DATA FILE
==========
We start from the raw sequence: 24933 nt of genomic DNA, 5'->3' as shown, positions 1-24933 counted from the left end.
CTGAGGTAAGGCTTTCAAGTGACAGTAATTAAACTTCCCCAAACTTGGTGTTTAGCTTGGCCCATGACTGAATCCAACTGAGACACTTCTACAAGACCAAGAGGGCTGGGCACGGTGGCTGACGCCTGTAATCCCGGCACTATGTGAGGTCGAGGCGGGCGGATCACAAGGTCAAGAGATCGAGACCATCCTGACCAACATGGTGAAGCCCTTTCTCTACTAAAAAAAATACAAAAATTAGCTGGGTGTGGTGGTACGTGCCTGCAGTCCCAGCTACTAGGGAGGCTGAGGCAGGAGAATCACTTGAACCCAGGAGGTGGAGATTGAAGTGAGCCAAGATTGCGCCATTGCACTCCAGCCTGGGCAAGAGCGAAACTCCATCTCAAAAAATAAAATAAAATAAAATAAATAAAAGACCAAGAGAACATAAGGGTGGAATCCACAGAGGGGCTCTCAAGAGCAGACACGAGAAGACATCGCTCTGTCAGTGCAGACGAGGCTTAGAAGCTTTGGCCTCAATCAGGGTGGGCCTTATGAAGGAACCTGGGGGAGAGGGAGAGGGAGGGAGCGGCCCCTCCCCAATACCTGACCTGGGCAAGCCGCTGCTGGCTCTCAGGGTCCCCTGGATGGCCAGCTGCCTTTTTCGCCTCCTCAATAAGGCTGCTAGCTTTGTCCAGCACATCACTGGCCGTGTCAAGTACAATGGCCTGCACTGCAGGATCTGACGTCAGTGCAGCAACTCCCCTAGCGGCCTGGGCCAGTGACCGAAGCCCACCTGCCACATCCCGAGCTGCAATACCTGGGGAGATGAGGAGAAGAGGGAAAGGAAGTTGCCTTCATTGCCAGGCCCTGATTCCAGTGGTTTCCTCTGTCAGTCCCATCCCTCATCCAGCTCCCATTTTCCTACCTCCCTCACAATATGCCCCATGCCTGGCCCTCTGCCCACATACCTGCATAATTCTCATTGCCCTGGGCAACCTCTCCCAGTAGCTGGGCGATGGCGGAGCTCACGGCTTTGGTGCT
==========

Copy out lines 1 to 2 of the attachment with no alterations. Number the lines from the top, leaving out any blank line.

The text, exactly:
We start from the raw sequence: 24933 nt of genomic DNA, 5'->3' as shown, positions 1-24933 counted from the left end.
CTGAGGTAAGGCTTTCAAGTGACAGTAATTAAACTTCCCCAAACTTGGTGTTTAGCTTGGCCCATGACTGAATCCAACTGAGACACTTCTACAAGACCAAGAGGGCTGGGCACGGTGGCTGACGCCTGTAATCCCGGCACTATGTGAGGTCGAGGCGGGCGGATCACAAGGTCAAGAGATCGAGACCATCCTGACCAACATGGTGAAGCCCTTTCTCTACTAAAAAAAATACAAAAATTAGCTGGGTGTGGTGGTACGTGCCTGCAGTCCCAGCTACTAGGGAGGCTGAGGCAGGAGAATCACTTGAACCCAGGAGGTGGAGATTGAAGTGAGCCAAGATTGCGCCATTGCACTCCAGCCTGGGCAAGAGCGAAACTCCATCTCAAAAAATAAAATAAAATAAAATAAATAAAAGACCAAGAGAACATAAGGGTGGAATCCACAGAGGGGCTCTCAAGAGCAGACACGAGAAGACATCGCTCTGTCAGTGCAGACGAGGCTTAGAAGCTTTGGCCTCAATCAGGGTGGGCCTTATGAAGGAACCTGGGGGAGAGGGAGAGGGAGGGAGCGGCCCCTCCCCAATACCTGACCTGGGCAAGCCGCTGCTGGCTCTCAGGGTCCCCTGGATGGCCAGCTGCCTTTTTCGCCTCCTCAATAAGGCTGCTAGCTTTGTCCAGCACATCACTGGCCGTGTCAAGTACAATGGCCTGCACTGCAGGATCTGACGTCAGTGCAGCAACTCCCCTAGCGGCCTGGGCCAGTGACCGAAGCCCACCTGCCACATCCCGAGCTGCAATACCTGGGGAGATGAGGAGAAGAGGGAAAGGAAGTTGCCTTCATTGCCAGGCCCTGATTCCAGTGGTTTCCTCTGTCAGTCCCATCCCTCATCCAGCTCCCATTTTCCTACCTCCCTCACAATATGCCCCATGCCTGGCCCTCTGCCCACATACCTGCATAATTCTCATTGCCCTGGGCAACCTCTCCCAGTAGCTGGGCGATGGCGGAGCTCACGGCTTTGGTGCT